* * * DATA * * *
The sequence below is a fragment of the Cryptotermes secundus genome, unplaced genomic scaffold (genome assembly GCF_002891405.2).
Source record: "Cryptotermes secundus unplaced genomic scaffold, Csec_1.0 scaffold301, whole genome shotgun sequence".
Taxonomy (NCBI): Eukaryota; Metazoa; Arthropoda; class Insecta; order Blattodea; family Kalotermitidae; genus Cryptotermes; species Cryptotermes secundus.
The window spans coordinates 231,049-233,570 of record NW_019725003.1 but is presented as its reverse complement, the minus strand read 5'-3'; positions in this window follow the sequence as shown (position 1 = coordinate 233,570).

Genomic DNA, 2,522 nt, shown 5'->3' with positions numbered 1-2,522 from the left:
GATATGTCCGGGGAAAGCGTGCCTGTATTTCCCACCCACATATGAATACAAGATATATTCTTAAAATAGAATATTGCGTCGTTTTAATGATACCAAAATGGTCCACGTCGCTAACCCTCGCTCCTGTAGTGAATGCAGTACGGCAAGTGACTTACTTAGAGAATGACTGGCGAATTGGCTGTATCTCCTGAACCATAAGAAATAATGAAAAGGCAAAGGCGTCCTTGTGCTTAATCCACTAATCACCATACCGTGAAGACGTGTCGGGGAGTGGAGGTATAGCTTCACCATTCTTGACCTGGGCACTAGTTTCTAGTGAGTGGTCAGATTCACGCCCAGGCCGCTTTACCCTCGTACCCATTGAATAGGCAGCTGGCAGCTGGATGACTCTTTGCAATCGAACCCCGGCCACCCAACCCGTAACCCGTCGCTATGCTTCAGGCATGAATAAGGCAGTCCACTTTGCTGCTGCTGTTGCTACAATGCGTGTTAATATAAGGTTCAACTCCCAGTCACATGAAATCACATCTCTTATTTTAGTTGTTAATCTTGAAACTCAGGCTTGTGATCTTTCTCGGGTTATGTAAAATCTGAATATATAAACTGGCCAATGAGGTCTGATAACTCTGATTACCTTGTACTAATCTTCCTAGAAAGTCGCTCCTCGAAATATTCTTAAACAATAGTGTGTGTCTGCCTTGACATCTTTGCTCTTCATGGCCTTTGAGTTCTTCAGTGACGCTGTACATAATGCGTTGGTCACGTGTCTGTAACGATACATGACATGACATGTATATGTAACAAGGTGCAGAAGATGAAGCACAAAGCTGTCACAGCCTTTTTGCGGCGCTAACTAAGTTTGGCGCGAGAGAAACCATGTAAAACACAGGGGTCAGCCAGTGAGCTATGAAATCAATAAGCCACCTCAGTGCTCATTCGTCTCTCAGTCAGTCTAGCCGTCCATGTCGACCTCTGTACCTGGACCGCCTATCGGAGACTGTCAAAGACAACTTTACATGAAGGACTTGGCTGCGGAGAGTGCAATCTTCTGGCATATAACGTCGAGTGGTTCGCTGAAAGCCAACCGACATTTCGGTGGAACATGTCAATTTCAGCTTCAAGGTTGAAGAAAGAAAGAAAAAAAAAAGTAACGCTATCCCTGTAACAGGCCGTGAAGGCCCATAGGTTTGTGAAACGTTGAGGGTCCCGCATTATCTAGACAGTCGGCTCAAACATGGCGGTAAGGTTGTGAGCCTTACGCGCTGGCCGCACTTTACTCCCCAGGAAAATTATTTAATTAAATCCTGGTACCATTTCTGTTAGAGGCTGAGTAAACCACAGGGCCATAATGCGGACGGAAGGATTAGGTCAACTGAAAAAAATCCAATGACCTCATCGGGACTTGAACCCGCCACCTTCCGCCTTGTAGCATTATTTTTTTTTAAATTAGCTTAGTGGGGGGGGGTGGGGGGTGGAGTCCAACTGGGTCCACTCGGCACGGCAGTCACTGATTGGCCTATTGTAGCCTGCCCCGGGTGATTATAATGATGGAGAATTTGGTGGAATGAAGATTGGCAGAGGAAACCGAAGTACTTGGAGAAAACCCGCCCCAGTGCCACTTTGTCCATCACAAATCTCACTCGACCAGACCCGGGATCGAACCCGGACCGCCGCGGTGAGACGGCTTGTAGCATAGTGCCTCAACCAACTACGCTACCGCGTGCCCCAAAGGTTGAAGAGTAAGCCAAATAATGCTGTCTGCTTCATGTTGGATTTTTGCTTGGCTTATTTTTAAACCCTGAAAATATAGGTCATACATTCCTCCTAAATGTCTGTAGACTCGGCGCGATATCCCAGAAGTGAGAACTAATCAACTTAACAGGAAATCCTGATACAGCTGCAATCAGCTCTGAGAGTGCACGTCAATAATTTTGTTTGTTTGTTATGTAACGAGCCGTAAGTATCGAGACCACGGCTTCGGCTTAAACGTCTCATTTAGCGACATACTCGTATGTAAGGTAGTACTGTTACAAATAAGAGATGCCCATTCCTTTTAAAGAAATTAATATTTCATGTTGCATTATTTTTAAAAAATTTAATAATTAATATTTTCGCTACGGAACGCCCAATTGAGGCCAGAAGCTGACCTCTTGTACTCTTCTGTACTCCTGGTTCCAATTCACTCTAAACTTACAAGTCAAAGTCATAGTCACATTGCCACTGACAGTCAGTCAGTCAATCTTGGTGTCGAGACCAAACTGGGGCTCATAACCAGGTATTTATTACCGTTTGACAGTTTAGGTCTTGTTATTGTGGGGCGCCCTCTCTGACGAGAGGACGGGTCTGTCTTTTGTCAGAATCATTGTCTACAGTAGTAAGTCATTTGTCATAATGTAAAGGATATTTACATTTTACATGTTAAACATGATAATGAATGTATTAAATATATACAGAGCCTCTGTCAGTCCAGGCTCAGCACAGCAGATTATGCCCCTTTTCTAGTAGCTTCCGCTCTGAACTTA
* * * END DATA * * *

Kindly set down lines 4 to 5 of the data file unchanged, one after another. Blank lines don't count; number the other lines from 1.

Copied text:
The window spans coordinates 231,049-233,570 of record NW_019725003.1 but is presented as its reverse complement, the minus strand read 5'-3'; positions in this window follow the sequence as shown (position 1 = coordinate 233,570).

Genomic DNA, 2,522 nt, shown 5'->3' with positions numbered 1-2,522 from the left: